Remarks at a UN Security Council Briefing on the Nuclear Non-Proliferation Treaty

United States Security Council meeting Non-proliferation Supporting the Non-proliferation Treaty ahead of the 2020 Review Conference

Ambassador Cherith Norman Chalet
Acting Deputy Permanent Representative
U.S. Mission to the United Nations
New York, New York
February 26, 2020

AS DELIVERED

Thank you, Mr. President, and I want to join other colleagues in thanking Germany for calling this meeting today in crucial support of the Nuclear Non-Proliferation Treaty, and thank you, High Representative Nakamitsu, for your briefing.

The Security Council tackles some of the greatest challenges to international peace and security, and among them is the prevention of further proliferation of nuclear weapons. As we approach the 50th anniversary of the entry into force of the NPT, we look forward to celebrating this historic occasion together here at the UN on March 5th. Over nearly five decades, the NPT has proven to be critical to the maintenance of international peace and security. It has made us all the more secure by constraining the spread of nuclear weapons. And it has thereby both enabled global peaceful use of nuclear energy and helped to create conditions conducive to progress on nuclear disarmament.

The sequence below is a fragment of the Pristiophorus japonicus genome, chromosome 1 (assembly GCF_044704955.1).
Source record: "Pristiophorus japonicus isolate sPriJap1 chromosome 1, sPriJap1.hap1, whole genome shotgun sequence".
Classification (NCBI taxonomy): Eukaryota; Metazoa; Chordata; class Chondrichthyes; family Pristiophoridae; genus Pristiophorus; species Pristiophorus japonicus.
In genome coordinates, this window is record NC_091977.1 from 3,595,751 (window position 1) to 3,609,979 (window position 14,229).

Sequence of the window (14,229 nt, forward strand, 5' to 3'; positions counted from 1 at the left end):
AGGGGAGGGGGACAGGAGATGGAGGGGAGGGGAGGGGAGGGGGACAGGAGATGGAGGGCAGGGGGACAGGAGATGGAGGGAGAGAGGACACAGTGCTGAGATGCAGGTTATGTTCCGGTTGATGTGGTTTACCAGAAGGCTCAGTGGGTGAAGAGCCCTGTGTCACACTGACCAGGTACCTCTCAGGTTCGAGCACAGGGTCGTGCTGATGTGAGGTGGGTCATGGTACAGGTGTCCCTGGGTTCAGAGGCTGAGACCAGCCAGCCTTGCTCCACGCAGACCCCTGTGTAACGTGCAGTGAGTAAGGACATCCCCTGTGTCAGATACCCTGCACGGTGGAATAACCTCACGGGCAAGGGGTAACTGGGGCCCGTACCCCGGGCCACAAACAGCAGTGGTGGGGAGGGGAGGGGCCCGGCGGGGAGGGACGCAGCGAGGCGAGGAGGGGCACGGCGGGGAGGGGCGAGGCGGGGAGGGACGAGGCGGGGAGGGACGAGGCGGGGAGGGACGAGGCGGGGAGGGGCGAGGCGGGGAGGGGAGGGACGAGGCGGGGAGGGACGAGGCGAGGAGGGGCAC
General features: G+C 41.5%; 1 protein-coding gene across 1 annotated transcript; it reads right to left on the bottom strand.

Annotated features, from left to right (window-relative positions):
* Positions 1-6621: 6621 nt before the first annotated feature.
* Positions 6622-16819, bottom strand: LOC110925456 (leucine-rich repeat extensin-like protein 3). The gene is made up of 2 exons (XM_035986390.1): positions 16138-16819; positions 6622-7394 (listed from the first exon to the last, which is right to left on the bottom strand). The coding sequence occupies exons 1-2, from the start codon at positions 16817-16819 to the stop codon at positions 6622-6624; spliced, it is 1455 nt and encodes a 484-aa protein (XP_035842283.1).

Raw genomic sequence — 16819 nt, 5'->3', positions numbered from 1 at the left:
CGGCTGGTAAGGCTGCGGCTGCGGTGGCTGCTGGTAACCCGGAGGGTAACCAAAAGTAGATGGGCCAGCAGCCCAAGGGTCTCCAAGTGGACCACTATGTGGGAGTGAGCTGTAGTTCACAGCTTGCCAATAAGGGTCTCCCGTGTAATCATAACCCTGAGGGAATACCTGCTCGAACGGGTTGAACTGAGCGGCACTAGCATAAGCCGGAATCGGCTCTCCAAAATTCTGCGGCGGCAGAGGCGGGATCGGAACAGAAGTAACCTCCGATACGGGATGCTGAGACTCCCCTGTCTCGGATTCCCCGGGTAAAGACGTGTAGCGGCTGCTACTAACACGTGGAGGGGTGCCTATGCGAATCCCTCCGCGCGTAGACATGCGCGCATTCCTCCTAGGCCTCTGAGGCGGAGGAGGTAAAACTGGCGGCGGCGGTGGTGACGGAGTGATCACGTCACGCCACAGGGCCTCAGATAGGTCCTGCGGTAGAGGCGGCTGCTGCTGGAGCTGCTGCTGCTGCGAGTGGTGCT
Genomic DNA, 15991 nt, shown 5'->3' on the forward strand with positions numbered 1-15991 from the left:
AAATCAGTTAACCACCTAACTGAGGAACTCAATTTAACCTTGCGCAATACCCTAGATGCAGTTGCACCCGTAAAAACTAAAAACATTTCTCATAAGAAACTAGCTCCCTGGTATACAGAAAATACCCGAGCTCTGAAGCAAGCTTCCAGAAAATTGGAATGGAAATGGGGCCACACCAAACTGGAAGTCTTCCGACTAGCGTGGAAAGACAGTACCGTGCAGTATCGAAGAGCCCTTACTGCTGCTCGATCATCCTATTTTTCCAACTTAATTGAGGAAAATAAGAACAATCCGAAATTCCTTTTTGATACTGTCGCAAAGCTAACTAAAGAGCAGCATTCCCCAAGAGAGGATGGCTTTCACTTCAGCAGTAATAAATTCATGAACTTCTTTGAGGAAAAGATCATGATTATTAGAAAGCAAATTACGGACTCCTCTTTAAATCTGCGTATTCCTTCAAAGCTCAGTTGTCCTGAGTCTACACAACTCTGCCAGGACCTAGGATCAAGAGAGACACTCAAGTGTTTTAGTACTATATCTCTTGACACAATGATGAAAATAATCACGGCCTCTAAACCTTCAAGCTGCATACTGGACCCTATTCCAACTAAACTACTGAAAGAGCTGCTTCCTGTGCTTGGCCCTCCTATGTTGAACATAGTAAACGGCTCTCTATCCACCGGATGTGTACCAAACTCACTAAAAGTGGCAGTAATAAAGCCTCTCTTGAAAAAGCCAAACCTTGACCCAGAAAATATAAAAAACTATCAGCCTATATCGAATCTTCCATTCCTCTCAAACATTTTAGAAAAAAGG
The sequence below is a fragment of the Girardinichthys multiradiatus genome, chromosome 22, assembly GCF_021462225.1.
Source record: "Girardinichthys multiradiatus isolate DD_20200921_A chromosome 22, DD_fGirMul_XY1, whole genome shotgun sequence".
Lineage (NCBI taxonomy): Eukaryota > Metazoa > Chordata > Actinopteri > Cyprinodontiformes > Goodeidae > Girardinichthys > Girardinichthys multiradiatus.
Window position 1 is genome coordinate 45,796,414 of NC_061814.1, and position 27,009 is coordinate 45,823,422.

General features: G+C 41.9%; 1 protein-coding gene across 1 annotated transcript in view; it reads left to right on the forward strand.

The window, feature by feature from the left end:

Fifty years ago, few would have dared to predict that we would be here today, celebrating the success of this Treaty. Prior to the NPT, the United States expressed dire concerns over a possible “snowball effect” of cascading proliferation, which would increase the world’s nuclear weapons stockpiles and undermine confidence in the ability of nonproliferation policies to prevent such a dangerous sequence. Yet in a demonstration of remarkable diplomatic resolve, the international community joined together against this collective threat, reflecting a rare consensus during a time of Cold War polarization. Our efforts culminated in the successful negotiation of this vital treaty, and its subsequent entry into force.

There has been unwavering international consensus about the indispensable role of the Treaty to collective peace and security. The NPT has succeeded for half a century precisely because it serves the fundamental and widely recognized common interest of curbing the proliferation of the world’s most dangerous weapons. We have also seen enormous disarmament progress, in part because the NPT helped curtail the emergence of new nuclear powers. Thanks to the easing of the Cold War tensions, and the success of the NPT-based proliferation regime in impeding the spread of nuclear weapons, it has been possible to reduce the nuclear arsenals of both the United States and Russia to levels not seen since the 1950s. The U.S. stockpile today has been reduced to less than one eighth of its Cold War peak.